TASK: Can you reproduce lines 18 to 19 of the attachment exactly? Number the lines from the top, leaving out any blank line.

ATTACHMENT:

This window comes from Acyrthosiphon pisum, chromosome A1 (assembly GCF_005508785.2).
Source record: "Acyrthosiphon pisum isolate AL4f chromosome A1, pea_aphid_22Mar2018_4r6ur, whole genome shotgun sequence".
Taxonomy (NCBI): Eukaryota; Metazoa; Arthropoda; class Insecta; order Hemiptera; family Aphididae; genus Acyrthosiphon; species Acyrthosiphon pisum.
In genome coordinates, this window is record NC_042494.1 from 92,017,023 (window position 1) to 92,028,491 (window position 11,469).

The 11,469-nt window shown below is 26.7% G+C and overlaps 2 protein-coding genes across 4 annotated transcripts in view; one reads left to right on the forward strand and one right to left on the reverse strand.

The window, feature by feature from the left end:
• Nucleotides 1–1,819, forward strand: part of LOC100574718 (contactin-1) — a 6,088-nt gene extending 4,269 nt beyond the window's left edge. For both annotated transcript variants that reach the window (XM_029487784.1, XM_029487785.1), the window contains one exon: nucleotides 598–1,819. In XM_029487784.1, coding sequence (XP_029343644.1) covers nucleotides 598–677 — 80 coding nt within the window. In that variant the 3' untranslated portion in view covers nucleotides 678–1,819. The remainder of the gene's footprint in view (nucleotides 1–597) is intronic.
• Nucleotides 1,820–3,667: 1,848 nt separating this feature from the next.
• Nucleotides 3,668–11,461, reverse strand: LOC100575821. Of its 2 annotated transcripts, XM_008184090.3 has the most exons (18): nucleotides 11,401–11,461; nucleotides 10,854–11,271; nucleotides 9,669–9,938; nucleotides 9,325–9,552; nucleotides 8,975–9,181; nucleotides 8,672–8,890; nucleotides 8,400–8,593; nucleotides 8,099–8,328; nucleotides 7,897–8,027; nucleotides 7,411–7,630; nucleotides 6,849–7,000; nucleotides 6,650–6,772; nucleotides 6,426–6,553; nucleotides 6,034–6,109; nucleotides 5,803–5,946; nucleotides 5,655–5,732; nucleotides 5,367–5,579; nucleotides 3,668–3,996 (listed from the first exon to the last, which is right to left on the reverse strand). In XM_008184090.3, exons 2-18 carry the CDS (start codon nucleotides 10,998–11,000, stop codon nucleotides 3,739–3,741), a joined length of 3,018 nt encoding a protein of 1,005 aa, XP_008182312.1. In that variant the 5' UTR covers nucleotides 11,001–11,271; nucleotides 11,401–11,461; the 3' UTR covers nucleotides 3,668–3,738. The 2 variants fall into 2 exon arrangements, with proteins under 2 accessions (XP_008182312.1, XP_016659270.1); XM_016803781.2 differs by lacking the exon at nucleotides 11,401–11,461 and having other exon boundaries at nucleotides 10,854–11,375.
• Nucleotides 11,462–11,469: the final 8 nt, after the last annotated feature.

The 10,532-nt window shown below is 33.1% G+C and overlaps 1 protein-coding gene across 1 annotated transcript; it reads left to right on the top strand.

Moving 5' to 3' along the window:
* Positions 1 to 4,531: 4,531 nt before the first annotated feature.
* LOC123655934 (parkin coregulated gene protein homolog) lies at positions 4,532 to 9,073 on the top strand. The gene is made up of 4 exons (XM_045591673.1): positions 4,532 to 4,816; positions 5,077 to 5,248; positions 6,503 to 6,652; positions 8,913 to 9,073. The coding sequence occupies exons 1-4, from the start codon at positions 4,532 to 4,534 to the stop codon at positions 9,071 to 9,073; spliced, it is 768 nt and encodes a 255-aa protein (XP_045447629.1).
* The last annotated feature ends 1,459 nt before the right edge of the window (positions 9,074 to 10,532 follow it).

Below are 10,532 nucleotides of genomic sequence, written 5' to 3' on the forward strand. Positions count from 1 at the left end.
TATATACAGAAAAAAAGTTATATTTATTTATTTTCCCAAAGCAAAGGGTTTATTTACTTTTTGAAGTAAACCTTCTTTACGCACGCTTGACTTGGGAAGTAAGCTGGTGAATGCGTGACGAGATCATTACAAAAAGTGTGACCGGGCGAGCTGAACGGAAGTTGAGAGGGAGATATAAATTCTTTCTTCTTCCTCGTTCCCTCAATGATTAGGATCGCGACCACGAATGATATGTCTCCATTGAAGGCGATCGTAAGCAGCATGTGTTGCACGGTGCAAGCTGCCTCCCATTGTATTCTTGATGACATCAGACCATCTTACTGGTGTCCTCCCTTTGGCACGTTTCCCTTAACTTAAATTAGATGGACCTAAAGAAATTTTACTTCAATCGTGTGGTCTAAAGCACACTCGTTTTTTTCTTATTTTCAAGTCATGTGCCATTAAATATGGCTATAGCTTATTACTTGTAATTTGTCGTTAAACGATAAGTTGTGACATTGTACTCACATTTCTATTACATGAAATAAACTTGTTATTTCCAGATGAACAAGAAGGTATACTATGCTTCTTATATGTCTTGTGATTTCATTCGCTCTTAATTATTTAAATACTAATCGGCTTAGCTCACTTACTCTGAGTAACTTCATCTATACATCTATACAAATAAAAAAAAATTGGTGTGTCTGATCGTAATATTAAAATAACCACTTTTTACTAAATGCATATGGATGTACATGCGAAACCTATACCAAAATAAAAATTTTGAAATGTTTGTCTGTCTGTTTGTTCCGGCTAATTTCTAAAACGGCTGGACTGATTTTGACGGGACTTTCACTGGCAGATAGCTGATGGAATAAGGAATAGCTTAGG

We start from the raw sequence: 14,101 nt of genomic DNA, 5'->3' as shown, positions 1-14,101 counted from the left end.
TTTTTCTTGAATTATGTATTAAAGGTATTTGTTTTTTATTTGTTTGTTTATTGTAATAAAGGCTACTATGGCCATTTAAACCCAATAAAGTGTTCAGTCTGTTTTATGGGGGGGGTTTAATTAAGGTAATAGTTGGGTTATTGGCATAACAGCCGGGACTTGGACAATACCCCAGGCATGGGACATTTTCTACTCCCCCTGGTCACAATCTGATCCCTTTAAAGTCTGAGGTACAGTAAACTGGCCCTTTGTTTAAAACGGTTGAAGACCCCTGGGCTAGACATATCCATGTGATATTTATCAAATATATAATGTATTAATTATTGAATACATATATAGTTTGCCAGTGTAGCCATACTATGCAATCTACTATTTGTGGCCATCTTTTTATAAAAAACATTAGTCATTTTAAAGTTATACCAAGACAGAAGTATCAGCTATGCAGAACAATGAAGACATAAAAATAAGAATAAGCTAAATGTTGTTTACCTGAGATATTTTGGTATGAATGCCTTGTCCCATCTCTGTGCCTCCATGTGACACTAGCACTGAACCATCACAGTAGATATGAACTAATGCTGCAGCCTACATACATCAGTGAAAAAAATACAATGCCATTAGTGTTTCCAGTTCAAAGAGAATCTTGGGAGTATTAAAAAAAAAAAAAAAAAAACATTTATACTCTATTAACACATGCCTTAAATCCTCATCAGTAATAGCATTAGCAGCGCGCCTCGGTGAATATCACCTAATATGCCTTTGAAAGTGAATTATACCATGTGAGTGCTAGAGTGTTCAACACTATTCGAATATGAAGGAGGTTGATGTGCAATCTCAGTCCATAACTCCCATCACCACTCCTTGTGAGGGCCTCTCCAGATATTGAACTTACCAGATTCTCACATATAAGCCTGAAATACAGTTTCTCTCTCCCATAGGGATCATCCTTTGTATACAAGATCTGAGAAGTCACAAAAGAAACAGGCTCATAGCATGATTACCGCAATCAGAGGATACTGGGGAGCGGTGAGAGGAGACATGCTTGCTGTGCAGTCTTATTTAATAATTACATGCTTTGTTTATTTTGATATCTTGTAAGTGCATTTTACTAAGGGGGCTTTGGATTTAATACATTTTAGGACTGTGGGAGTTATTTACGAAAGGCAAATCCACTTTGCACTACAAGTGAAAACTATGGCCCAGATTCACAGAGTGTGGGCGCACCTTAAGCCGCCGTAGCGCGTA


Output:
We start from the raw sequence: 14,101 nt of genomic DNA, 5'->3' as shown, positions 1-14,101 counted from the left end.
TTTTTCTTGAATTATGTATTAAAGGTATTTGTTTTTTATTTGTTTGTTTATTGTAATAAAGGCTACTATGGCCATTTAAACCCAATAAAGTGTTCAGTCTGTTTTATGGGGGGGGTTTAATTAAGGTAATAGTTGGGTTATTGGCATAACAGCCGGGACTTGGACAATACCCCAGGCATGGGACATTTTCTACTCCCCCTGGTCACAATCTGATCCCTTTAAAGTCTGAGGTACAGTAAACTGGCCCTTTGTTTAAAACGGTTGAAGACCCCTGGGCTAGACATATCCATGTGATATTTATCAAATATATAATGTATTAATTATTGAATACATATATAGTTTGCCAGTGTAGCCATACTATGCAATCTACTATTTGTGGCCATCTTTTTATAAAAAACATTAGTCATTTTAAAGTTATACCAAGACAGAAGTATCAGCTATGCAGAACAATGAAGACATAAAAATAAGAATAAGCTAAATGTTGTTTACCTGAGATATTTTGGTATGAATGCCTTGTCCCATCTCTGTGCCTCCATGTGACACTAGCACTGAACCATCACAGTAGATATGAACTAATGCTGCAGCCTACATACATCAGTGAAAAAAATACAATGCCATTAGTGTTTCCAGTTCAAAGAGAATCTTGGGAGTATTAAAAAAAAAAAAAAAAAAACATTTATACTCTATTAACACATGCCTTAAATCCTCATCAGTAATAGCATTAGCAGCGCGCCTCGGTGAATATCACCTAATATGCCTTTGAAAGTGAATTATACCATGTGAGTGCTAGAGTGTTCAACACTATTCGAATATGAAGGAGGTTGATGTGCAATCTCAGTCCATAACTCCCATCACCACTCCTTGTGAGGGCCTCTCCAGATATTGAACTTACCAGATTCTCACATATAAGCCTGAAATACAGTTTCTCTCTCCCATAGGGATCATCCTTTGTATACAAGATCTGAGAAGTCACAAAAGAAACAGGCTCATAGCATGATTACCGCAATCAGAGGATACTGGGGAGCGGTGAGAGGAGACATGCTTGCTGTGCAGTCTTATTTAATAATTACATGCTTTGTTTATTTTGATATCTTGTAAGTGCATTTTACTAAGGGGGCTTTGGATTTAATACATTTTAGGACTGTGGGAGTTATTTACGAAAGGCAAATCCACTTTGCACTACAAGTGAAAACTATGGCCCAGATTCACAGAGTGTGGGCGCACCTTAAGCCGCCGTAGCGCGTA